Thursday, July 10, 2014

Siestas in Spain: Savouring Every Morsel in the Moment

I have a fondness for all things Spanish. Tinto de verano, summer red wine. Gaudi and the Sagrada Família Basilica. Iberian cured ham. Antonio Banderas. Siestas.
Esperanza takes in the view from the 14th century San Martin bridge in Toldeo, Spain. 

Ah, siesta. That precious time after a big family lunch. The sun is at its hottest. The locals  stay indoors to keep cool. Shops close their doors. Everything shuts down for a collective nap. 

I enjoyed plenty of restorative siestas in Toledo, just south of Madrid. Hubby and I were there during the city's biggest religious festival, the Corpus Christi

Corpus Christi Procession in Old Toledo
The canopied procession route at night.
We fell in love with the historic city and the family who opened their home and hearts to us.

Back to front: Armando, Esperanza, Alicia, Espe, Sagrario, Guille, Javier
Grandma Garcia shows her latest art project.
Every afternoon, around 2 P.M. was family time. Time to talk, laugh and eat. We gathered  around the dining table for a BIG leisurely lunch, usually four or five courses of traditional Spanish dishes.
Seafood paella.
Empanada with tuna, olives, tomatoes and peppers.
The hearty lunch was the perfect sleeping pill before siesta. After a two to three hour break, we recharged with iced espresso. We needed the caffeinated fuel to take us through round two of socializing and munching, which usually lasted into the wee hours of the morning. I think the last time I stayed up that late was in my university years.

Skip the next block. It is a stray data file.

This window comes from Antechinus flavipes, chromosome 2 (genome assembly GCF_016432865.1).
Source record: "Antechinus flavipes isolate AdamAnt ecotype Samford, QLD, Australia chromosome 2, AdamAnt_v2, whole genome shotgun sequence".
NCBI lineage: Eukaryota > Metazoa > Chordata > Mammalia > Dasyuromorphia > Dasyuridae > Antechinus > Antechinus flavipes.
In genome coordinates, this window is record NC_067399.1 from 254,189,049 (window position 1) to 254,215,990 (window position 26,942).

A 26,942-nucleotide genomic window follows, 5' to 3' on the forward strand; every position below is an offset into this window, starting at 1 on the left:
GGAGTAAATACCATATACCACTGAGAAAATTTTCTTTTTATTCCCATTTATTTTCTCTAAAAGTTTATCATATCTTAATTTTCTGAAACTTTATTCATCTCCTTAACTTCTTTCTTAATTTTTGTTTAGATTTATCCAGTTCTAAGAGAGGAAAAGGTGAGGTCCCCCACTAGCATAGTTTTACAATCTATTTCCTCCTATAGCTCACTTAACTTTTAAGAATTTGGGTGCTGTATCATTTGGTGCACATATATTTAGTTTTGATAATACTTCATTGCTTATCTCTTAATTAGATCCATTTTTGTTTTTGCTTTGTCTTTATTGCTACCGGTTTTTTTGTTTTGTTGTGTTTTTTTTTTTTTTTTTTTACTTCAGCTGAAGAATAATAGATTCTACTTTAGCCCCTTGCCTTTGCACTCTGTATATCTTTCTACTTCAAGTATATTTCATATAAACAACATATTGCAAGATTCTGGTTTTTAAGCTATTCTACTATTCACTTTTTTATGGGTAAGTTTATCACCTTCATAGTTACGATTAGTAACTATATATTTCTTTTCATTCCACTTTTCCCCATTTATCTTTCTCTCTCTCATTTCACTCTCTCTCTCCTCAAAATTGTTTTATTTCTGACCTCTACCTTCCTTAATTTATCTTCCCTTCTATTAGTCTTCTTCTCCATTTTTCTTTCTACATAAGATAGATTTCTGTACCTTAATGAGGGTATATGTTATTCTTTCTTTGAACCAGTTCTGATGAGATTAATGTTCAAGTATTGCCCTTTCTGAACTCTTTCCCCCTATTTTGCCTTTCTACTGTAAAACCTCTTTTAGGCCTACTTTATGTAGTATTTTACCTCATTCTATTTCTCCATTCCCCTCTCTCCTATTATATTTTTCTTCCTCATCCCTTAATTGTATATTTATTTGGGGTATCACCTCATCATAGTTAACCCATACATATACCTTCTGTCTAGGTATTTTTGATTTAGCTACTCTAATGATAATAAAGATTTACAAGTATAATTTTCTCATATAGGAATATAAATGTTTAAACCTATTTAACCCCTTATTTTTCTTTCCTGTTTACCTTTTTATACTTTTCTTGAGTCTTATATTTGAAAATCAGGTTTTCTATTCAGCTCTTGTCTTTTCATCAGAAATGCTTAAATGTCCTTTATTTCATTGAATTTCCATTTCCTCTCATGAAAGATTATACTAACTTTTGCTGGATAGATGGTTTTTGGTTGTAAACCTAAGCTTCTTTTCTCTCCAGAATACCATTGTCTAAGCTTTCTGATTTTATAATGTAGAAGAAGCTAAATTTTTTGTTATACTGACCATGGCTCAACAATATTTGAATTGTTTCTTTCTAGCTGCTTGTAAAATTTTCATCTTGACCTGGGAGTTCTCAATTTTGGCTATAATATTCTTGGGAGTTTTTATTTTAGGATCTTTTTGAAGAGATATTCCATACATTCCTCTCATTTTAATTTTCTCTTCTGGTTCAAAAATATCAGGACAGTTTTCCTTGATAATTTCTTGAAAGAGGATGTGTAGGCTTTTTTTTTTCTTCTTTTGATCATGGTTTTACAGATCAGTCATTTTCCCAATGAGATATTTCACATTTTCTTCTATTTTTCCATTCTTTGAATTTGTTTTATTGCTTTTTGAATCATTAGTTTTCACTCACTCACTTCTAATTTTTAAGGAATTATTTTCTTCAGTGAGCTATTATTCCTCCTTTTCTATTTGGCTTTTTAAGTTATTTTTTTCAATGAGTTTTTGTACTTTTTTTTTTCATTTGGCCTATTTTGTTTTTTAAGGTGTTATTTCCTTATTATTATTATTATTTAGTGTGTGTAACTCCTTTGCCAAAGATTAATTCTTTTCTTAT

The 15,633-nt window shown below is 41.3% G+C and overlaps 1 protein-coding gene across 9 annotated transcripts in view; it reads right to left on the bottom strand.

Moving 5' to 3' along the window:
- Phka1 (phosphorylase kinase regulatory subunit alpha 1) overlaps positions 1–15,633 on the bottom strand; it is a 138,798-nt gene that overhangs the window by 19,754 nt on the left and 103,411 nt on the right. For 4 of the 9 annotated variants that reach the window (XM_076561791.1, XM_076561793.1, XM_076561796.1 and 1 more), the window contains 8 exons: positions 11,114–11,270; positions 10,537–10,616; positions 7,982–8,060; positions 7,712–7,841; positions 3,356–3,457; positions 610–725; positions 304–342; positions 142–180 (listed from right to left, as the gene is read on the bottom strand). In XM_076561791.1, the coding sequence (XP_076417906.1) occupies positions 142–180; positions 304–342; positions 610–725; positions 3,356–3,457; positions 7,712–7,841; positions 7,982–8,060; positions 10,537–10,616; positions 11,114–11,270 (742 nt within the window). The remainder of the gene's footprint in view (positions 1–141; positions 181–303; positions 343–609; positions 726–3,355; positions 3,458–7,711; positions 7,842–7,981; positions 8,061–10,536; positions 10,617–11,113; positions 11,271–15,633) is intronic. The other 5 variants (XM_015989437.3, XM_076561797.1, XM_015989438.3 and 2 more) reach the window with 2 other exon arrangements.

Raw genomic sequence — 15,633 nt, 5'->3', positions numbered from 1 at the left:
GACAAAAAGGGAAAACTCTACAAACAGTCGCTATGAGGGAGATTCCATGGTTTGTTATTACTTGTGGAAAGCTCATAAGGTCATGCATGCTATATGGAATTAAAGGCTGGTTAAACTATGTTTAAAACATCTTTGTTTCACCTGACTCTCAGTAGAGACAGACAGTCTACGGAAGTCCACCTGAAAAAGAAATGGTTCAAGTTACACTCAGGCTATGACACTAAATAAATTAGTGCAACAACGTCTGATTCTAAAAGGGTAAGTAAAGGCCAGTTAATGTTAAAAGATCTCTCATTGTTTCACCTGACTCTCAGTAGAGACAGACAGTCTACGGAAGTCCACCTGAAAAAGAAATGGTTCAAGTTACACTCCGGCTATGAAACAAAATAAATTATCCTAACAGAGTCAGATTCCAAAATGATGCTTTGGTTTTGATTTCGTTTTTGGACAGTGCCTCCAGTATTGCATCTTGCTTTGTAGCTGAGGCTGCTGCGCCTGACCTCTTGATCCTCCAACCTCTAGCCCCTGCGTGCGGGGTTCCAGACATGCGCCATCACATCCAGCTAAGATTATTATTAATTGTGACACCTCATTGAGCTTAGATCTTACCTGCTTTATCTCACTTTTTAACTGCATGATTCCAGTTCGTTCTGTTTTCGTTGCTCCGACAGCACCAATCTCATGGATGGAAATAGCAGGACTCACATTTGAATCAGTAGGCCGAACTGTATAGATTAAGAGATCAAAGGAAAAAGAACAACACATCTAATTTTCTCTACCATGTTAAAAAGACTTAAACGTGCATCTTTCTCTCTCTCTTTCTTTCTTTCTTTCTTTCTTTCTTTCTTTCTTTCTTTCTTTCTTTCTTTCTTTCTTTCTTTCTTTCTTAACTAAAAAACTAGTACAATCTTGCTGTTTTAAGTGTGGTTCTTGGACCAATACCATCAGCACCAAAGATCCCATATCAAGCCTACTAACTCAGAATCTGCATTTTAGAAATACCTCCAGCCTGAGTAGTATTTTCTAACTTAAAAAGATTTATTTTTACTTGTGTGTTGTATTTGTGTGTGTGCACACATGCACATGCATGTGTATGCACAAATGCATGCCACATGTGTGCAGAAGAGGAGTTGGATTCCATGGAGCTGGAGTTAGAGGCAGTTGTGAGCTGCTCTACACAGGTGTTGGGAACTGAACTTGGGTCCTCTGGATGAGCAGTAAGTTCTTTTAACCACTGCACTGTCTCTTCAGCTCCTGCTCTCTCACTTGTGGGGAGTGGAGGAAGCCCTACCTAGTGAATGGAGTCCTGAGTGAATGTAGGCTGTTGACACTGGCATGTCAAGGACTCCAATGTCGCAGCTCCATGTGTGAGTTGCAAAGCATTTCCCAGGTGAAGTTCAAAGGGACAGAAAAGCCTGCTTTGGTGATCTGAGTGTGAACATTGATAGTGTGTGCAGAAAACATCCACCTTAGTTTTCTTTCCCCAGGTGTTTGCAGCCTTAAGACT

Grilled octopus with fried potatoes.

This churros stand is bustling from early morning to early morning.
My new amigo, Pepe at a wine cooperative, Viñedos Camarena   

Back home, the kids and I seem to rush through everything. During meal time, we get ahead of ourselves. Planning. Worrying. Losing sight of today.  

My Spanish friend, Armando taught me a new expression. It reminds that there is plenty of time to worry. And thoughts of the future are for tomorrow.

"Hoy no. Mañana." Translation: Not today. Tomorrow.  A little Spanish wisdom to savour every morsel in the moment. 


Muchas gracias amigos de Toledo. Espero verte pronto en la cocina de AK.








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